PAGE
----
### EmBeeZed's blog

By EmBeeZed, history, 4 weeks ago, ,

The inclusion-exclusion principle can be expressed as follows:

To compute the size of a union of multiple sets, it is necessary to sum the sizes of these sets separately, and then subtract the sizes of all pairwise intersections of the sets, then add back the size of the intersections of triples of the sets, subtract the size of quadruples of the sets, and so on, up to the intersection of all sets. The above definition can be expressed mathematically as follows:

It is intuitive for $n\leq 3$. But I have some problem with it. I cannot understand why it is like that?! (previously thanks!)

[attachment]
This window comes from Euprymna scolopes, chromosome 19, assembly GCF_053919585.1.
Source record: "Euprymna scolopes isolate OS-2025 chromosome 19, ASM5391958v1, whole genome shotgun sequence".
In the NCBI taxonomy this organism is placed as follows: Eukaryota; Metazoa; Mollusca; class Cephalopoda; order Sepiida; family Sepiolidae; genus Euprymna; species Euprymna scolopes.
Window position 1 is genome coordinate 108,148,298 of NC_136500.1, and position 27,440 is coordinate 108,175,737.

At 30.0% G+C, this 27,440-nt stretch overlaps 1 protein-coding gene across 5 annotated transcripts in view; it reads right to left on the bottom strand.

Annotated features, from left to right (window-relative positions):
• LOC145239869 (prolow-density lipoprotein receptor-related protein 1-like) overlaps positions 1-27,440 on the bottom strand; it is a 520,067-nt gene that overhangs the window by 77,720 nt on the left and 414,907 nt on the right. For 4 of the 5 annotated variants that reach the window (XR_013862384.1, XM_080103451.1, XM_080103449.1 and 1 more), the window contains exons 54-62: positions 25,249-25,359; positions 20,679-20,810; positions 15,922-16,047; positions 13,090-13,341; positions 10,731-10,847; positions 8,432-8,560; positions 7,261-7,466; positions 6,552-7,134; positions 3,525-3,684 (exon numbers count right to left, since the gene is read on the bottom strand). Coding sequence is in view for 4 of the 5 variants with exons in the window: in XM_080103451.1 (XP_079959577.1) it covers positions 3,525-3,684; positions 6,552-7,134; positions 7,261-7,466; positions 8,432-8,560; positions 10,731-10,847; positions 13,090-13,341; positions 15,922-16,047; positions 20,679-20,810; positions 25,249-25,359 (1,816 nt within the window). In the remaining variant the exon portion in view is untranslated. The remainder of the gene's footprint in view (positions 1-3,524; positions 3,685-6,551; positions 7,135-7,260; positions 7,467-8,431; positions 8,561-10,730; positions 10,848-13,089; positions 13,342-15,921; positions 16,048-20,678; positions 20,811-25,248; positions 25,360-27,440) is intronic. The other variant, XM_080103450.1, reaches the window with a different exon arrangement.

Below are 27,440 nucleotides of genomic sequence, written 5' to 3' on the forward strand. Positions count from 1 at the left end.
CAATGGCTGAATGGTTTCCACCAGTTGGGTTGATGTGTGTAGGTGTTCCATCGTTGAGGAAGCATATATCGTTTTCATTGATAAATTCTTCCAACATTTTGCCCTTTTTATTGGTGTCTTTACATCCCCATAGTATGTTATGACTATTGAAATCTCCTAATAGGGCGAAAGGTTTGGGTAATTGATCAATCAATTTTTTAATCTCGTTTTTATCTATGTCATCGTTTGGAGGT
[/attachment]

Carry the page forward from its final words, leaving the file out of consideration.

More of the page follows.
• +8

 » 4 weeks ago, # | ← Rev. 3 →   +8 I think you should be able to find an answer in most math textbooks on Combinatorics. Try Googling too. I have a feeling that this question has been answered before countless times as inclusion-exclusion tends to appear in undergraduate courses on counting, probability, etc.If all-else fails, try asking on Math Stackexchange. I am pretty sure the math geeks there are more than happy to help you out.
•  » » 4 weeks ago, # ^ |   0 i’ve been trying for long enough:)
 » 4 weeks ago, # |   0 https://codeforces.com/blog/entry/64625 does a pretty good job of explaining
•  » » 4 weeks ago, # ^ |   0 there is no rigorous proof
•  » » » 4 weeks ago, # ^ |   +8 Rigorous proof: use induction. Proof complete!
•  » » » » 4 weeks ago, # ^ |   0 i tried but didn’t get it, btw thank you:)
•  » » » » » 4 weeks ago, # ^ | ← Rev. 2 →   0 Google "inclusion-exclusion principle induction" first answer is a question about exactly that in stackexchange.